Thesis

Modelling of Call Admission Control in 3G Cellular Mobile Networks

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Abstract

Mobile terminals allow users to access services while on the move. This unique feature has driven the rapid growth in the mobile network industry, changing it from a new technology into a massive industry within less than two decades. In this thesis , we address admission control problems in a cellular wireless environment. The admission control is responsible for deciding whether an incoming call or connection can be accepted or not, which are based on the available codes. We provide an extensive survey of the existing admission control algorithms. The issues related to and the approaches for designing admission control in third generation(3G) cellular wireless networks are discussed. An admission control method considering the quality of service(QoS) requirements in wireless is presented along with an analytical traffic model for the Universal Mobile Telecommunication Systems(UMTS). In 3G networks we have dynamic capacity that depends on the interference levels in the covered area and the number of active users. This implies that the distance of a mobile user from the base station, which is called Node B, is also an important factor because of the signal fading. The first part of this work is an algorithm written in C++ programming language that distributes users in different zones assuming that the cell area is divided into Z virtual zones, where Z depends on the number of users. In the rest of i this thesis we present a simulation model for the Universal Mobile Telecommunication Systems(UMTS). For validation purposes, we have developed a much more detailed simulation of the system written in C language. The results of the mathematical model showed that, a product form equilibrium distribution holds in the case of two cells. Theses results are used to validate a simulation, and to show that the behaviour of the system is similar to that in the mathematical model. Once the product form of Jackson's Theorem is known to hold, then it is possible to go to a more advanced stage to analyze the 3G network, and to get the performance measures, which will help in making decisions at the design stage of a network. To be more realistic, we used traffic distributions in the simulator, where a user can generate world wide web sessions(www), file transfer sessions, and Emails. These followed recommendations in the ETSI standard and further demonstrated the feasibility of the model. ii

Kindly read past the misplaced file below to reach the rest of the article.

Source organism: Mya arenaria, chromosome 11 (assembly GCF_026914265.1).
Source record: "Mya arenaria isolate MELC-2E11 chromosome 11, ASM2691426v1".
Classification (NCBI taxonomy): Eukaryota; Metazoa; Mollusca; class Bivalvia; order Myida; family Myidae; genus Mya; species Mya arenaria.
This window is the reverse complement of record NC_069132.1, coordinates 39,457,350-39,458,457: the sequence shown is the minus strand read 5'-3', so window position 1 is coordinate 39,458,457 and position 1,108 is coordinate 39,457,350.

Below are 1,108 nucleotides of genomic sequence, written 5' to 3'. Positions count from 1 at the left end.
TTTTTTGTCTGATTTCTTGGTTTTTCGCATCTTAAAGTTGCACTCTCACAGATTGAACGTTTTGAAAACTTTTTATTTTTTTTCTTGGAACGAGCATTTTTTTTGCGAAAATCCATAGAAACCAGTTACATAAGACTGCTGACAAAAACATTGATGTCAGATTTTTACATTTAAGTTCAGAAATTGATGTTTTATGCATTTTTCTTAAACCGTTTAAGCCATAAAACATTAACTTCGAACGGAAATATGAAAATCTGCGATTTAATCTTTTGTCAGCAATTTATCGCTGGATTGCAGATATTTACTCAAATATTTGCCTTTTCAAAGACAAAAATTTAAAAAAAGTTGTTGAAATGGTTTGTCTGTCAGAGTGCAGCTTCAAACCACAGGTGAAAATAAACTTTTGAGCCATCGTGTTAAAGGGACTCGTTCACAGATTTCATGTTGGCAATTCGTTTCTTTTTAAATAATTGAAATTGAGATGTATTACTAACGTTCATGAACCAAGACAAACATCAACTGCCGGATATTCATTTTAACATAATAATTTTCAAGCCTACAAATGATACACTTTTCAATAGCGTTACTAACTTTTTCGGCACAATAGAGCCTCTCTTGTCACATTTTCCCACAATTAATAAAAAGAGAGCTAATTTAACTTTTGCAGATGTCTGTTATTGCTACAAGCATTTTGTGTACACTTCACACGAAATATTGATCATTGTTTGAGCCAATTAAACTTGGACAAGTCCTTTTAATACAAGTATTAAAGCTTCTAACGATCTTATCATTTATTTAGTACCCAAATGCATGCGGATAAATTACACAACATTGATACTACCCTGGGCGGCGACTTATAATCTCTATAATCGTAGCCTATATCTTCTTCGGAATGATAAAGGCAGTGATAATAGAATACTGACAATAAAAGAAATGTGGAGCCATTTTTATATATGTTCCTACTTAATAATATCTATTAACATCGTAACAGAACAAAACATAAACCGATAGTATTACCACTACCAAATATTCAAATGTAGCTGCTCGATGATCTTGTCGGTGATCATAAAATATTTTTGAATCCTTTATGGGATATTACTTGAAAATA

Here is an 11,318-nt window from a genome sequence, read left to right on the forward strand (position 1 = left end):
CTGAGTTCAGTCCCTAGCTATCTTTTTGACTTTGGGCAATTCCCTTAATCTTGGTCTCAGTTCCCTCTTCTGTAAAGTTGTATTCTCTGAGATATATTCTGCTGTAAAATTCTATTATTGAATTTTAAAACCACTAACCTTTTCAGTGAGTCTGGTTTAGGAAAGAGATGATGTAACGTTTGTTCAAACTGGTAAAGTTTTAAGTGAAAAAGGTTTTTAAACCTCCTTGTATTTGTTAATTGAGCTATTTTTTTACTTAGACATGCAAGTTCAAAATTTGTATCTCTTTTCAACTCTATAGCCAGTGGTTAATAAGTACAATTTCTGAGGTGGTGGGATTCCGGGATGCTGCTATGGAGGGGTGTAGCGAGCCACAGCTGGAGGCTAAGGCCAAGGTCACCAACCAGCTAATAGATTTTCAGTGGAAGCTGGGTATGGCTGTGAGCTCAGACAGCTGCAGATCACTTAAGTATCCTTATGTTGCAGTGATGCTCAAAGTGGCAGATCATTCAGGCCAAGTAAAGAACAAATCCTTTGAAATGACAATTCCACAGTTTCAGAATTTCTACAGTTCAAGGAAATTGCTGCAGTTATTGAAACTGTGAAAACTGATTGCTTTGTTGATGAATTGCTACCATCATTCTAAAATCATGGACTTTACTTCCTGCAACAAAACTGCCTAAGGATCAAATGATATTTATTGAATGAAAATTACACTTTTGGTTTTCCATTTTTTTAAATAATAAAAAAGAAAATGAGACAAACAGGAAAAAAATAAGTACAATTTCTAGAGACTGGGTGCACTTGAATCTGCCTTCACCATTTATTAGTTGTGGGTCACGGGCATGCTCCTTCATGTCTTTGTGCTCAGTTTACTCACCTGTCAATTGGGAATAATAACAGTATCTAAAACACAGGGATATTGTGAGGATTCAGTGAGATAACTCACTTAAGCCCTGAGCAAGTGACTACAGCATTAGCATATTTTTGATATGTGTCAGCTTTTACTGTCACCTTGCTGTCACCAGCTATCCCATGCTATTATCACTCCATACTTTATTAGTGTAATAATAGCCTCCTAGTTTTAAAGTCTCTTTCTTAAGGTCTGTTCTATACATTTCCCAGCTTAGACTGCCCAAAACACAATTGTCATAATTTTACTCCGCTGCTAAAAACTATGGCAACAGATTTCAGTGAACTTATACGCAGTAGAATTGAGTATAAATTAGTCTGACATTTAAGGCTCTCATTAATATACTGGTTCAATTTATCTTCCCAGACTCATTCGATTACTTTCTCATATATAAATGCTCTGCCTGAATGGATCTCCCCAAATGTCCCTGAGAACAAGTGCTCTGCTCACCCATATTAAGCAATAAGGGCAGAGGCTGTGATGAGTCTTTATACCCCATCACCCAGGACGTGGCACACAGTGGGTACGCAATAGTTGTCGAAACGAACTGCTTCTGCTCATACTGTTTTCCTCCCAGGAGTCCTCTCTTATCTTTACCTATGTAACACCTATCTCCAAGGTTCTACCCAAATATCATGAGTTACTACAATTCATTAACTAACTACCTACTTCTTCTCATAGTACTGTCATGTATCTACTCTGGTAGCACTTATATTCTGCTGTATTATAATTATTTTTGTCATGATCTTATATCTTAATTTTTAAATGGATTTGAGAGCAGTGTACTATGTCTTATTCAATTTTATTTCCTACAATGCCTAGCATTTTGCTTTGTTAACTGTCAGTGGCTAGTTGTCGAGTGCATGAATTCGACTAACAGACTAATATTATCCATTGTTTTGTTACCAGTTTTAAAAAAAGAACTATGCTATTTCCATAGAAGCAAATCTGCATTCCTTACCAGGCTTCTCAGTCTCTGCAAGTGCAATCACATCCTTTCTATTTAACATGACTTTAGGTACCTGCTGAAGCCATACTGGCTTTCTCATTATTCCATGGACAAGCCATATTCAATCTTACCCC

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Conference Paper
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Conference Paper
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This paper presents two new methods that use local information alone to predict the resource demands of and determine resource reservation levels for future handoff calls in multimedia wireless IP networks. The proposed methods model the instantaneous resource demand directly. This differs from most existing methods that derive the demands from modeling the factors that impact the demands. As a result, the proposed methods allow new and handoff calls to: (1) follow non-Poisson and/or nonstationary arrival processes; (2) have arbitrary per-call resource demands; and (3) have arbitrarily distributed call and channel holding times. The first method is based on the Wiener prediction theory and the second method is based on time series analysis. Our simulations show that they perform well even for non-Poisson and nonstationary handoff call arrivals, arbitrary per-call bandwidth demands, and nonexponentially distributed call and channel holding times. They generate closely comparable performance with an existing local method and an existing collaborative method that uses information about mobiles in neighboring cells, under assumptions for which these other methods are optimized. The proposed methods are much simpler to implement than most other existing methods with fewer capabilities